We wanted easy to use. We wanted to lose ourselves in what our gadgets did. We wanted sleek, cool, streamlined — things that weren't always associated with consumer electronics. We wanted the relationship between object fetish and functionality to be indistinguishable. We wanted to touch the future without seams that would yank us out of our communion with our machines. We wanted, in short, intricate simplicity.
To Jobs, the above sentences might have been commandments. They were used to denounce — in a friendly manner, but always pointed — what Apple cast as the corporate, bland chaos of the PC culture that IBM and Microsoft were creating.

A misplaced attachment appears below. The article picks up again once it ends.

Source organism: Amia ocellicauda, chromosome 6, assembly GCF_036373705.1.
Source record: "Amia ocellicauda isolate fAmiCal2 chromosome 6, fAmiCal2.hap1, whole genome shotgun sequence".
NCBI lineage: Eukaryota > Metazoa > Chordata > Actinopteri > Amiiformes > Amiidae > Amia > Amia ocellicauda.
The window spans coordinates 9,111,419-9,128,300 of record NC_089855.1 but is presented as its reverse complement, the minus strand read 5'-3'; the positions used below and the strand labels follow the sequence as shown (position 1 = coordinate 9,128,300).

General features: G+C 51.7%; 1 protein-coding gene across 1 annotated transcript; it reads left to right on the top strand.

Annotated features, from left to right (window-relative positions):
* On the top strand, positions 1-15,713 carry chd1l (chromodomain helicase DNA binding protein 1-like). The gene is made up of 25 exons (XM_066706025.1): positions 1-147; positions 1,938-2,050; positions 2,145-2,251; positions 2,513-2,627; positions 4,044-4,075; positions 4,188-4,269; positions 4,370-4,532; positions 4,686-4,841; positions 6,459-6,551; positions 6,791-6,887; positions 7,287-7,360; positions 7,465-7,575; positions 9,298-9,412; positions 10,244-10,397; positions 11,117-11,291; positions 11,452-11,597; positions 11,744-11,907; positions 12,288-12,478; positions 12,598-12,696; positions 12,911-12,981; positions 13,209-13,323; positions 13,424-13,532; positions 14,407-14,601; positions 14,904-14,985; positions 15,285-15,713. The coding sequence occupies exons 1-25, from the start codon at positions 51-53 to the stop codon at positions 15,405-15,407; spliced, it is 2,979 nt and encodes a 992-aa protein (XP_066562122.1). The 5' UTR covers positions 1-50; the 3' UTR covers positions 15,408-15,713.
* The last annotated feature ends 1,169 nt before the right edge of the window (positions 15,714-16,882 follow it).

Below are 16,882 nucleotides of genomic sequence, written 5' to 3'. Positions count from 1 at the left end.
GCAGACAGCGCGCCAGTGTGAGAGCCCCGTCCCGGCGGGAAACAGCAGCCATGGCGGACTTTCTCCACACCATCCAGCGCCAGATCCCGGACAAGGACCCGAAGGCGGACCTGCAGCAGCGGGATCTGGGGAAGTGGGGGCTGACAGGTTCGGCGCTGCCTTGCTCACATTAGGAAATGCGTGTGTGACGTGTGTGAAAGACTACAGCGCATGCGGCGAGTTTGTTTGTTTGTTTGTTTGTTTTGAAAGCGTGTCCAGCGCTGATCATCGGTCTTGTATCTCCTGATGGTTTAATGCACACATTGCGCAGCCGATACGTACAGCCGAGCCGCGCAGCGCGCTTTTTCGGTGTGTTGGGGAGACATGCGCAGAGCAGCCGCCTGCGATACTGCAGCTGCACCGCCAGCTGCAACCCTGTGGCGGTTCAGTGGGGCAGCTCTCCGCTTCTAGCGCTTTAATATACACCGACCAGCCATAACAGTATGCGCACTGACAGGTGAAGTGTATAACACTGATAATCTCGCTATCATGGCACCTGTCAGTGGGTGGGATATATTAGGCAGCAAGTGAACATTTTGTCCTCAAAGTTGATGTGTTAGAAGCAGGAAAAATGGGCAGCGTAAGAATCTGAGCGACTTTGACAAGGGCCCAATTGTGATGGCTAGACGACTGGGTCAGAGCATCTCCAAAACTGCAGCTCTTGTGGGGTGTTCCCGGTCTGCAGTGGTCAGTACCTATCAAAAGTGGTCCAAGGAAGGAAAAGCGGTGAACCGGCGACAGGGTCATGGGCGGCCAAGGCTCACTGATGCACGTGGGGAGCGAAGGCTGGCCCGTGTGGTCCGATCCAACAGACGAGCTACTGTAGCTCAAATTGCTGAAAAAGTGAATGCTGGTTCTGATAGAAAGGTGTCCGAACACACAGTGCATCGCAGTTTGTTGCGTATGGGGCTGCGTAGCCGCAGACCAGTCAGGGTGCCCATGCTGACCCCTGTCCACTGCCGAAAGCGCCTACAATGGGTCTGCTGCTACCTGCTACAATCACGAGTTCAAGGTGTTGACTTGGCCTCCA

In Jobs' hands those principles were potent weapons. Apple's successes and missteps are well known, but things seemed to accumulate voltage when they passed through the switching station of Jobs' brain.
"There are two sides of it. One is the interface design side. The other is his ability to persuade major media outlets and others to work with him," says Edward Tenner, a technology historian and author of "Our Own Devices: How Technology Remakes Humanity."
"His personal mystique," Tenner says, "became a self-fulfilling prophecy."
Some of it is the American penchant for big personalities. Microsoft had Bill Gates, Facebook Marc Zuckerberg. A dominant human face focuses things. Think of IBM, one of the 20th century's most influential companies: It dominated as the computer age dawned but lacked a defining figure; does it hold the same place in popular culture as an Apple or a Facebook? The Hollywood storytelling tradition, built on the American cult of individual achievement, feeds the belief in a national history of invention and innovation.